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THE NORTHERN IRELAND PEACE PROCESS RECONSIDERED RICHARD ENGLISH several years ago I wrote an essay ostensibly about the Northern Ireland Cultural Traditions Group, but really addressing what seemed to me to be the problems inherent in British-government policy towards Northern Ireland during the preceding decade. In that essay (which was published in the Irish Review in 1994)1 I discussed what I called the “equal legitimacy” thesis, which has underpinned British-government thinking on Northern Ireland, and argued that this thesis was seriously misconceived. The equal-legitimacy thesis demands that the two broad political and cultural traditions in Northern Ireland—unionist and nationalist—be publicly accorded equal legitimacy. As Secretary of State for Northern Ireland, Sir Patrick Mayhew was repeated in his declarations to this effect. In April 1993, he declared that “each of the main components of the community will need to be given recognition by the other, and in any settlement each must be accorded parity of esteem, the validity of its tradition receiving unqualified recognition.” In December 1992, Mayhew assured people that the nationalist aspiration to a united Ireland was “no less legitimate” than the unionist desire to maintain Northern Ireland’s place within the United Kingdom.2 My argument was that such an approach is intellectually incoherent (How can two traditions be equally valid when each rests for its validity on the fundamental invalidity of the other’s logic?), and that it has been politically dangerous (encouraging unionist fears that the government considers nationalist ambitions as valid as those of the unionists, and encouraging nationalist hopes of major political change, which are simply infeasible and therefore bound to be disappointed). THE NORTHERN IRELAND PEACE PROCESS RECONSIDERED 270 1 Richard English, “‘Cultural Traditions’ and Political Ambiguity,” Irish Review 15 (Spring 1994): 97–106. 2 Ibid., 98. Thus, we have the daft, in the form of parity of esteem—a concept that has become extremely pervasive despite the fact that nobody really believes in it; and we have, in the form of heightened unionist fear and disappointed nationalist expectation, a dangerous mixture (as we saw in 1996 at Drumcree ) in a region such as Northern Ireland, in which insecurity and uncertainty continue to have damaging consequences. Such interventions by academics into contemporary political debate carry with them certain risks. One such risk is that people will simultaneously misunderstand and vilify you. Thus, for example, in an article in the Sunday Tribune, Luke Gibbons accused me of supremacism, wrongly attributing to me the view that “the ‘minority’ culture . . . must always be subordinate to the unionist tradition in Northern Ireland.” Authors more intimate with the details of Northern Irish politics, such as Norman Porter and Richard Kirkland, have had no problem in understanding my central argument. And it should be stressed that I was not advocating any form of supremacism, but rather was asking what a state should do in the face of a serious public-order problem. Neither Gibbons nor Declan Kiberd, who made a similar attack on me in the Sunday Press,3 appear to have understood this point. As Charles Townshend has argued, “[o]rder maintenance is probably seen as the elemental task of government.”4 My argument was that the policy of the British government in the period since the 1985 Anglo-Irish Agreement has been characterized by the dangerous and incoherent attempt to reassure unionists while raising nationalist expectations . Disaffection has been deepened in both communities, and the consequences of this trend have been (and will again prove) dangerous. The notion of the equal legitimacy of unionism and nationalism underpinned the Anglo-Irish Agreement; it was influential in molding Britishgovernment thinking during the late 1980s and early 1990s; and it pervaded the Peace Process period of 1993–1996. As the December 1993 Downing Street Declaration envisaged it, there would be “a process of dialogue and cooperation based on full respect for the rights and identities of both traditions in Ireland.” This current article aims to pick up where the previous THE NORTHERN IRELAND PEACE PROCESS RECONSIDERED 271 3 Norman Porter, Rethinking Unionism: An Alternative Vision for Northern Ireland (Belfast: Blackstaff, 1996), 136; Richard Kirkland, Literature and Culture in Northern Ireland Since 1965: Moments of...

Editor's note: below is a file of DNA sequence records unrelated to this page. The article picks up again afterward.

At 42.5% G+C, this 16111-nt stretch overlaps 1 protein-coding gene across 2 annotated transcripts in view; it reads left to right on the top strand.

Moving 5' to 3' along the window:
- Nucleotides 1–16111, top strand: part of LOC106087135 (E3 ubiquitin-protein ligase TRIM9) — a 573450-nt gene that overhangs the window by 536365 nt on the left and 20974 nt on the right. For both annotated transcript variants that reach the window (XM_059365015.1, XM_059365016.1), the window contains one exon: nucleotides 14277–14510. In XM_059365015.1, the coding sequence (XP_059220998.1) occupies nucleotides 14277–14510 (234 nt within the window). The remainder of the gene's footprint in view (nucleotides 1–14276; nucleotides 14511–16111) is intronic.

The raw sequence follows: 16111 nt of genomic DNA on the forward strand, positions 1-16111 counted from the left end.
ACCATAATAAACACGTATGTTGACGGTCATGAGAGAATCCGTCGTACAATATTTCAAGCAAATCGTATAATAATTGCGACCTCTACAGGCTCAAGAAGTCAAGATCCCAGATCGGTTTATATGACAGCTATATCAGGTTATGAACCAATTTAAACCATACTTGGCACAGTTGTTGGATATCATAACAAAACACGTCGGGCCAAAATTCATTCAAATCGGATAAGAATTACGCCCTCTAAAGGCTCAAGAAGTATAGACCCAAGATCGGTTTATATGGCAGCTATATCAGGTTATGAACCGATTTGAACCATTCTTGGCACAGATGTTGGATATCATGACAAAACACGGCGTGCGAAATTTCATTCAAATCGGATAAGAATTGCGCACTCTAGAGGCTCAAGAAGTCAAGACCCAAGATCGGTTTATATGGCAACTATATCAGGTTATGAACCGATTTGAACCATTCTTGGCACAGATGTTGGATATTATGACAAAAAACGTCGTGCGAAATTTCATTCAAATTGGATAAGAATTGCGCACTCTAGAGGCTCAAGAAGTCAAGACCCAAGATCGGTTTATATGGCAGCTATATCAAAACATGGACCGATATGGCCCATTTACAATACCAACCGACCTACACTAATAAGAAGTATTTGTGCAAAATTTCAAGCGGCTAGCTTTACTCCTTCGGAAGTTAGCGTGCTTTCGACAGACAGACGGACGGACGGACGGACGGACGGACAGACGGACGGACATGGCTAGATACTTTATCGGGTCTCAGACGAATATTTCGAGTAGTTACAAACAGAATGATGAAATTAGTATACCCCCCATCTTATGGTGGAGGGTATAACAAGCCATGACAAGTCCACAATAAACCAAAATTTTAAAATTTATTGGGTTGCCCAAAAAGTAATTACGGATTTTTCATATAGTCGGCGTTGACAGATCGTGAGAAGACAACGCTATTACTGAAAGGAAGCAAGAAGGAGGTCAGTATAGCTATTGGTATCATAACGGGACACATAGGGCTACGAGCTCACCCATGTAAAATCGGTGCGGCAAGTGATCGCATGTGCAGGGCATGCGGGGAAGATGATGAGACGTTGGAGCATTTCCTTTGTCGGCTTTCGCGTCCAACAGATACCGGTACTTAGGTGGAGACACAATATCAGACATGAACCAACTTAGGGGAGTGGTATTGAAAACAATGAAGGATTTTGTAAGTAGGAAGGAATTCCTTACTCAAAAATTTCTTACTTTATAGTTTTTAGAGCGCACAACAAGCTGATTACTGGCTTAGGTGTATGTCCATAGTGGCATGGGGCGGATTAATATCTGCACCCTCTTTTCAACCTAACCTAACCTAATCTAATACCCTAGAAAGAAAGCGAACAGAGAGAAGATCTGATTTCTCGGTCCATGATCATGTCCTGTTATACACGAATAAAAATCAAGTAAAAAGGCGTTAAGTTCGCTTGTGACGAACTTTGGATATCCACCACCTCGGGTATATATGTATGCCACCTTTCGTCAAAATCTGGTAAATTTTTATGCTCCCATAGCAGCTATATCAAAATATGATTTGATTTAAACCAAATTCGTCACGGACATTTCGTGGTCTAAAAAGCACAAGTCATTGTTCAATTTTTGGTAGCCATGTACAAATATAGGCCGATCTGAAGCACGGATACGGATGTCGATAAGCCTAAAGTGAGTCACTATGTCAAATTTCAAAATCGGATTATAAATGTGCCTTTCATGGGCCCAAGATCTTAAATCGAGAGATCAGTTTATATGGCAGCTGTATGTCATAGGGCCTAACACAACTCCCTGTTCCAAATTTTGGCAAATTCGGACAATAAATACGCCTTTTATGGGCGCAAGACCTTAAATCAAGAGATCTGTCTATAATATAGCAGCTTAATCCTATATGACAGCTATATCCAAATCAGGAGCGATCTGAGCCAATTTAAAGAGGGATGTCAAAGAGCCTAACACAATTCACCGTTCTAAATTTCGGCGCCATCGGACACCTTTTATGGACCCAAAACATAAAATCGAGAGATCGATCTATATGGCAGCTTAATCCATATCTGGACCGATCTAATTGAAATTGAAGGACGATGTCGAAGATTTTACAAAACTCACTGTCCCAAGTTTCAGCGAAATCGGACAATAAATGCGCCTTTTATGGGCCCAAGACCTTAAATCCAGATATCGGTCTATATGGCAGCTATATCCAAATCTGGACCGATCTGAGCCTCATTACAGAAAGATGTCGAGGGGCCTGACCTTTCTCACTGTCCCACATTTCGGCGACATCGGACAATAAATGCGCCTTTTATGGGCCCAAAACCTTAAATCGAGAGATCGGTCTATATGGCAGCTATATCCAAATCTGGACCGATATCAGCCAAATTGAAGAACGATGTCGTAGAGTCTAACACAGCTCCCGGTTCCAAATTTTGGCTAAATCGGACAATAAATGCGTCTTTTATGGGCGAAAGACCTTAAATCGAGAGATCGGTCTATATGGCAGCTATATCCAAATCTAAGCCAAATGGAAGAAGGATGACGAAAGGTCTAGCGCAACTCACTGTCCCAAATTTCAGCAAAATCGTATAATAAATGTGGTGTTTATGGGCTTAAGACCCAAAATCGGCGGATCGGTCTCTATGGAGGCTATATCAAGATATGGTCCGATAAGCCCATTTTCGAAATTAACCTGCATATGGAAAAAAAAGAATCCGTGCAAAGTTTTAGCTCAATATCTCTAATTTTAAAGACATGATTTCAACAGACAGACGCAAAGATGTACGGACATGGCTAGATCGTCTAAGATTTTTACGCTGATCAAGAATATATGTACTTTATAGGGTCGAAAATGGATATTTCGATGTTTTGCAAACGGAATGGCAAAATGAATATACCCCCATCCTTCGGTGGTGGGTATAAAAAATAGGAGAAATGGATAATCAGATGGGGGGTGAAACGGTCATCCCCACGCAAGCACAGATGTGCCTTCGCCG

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Additional Information

ISSN
1550-5162
Print ISSN
0013-2683
Pages
pp. 270-276
Launched on MUSE
2017-08-31
Open Access
No
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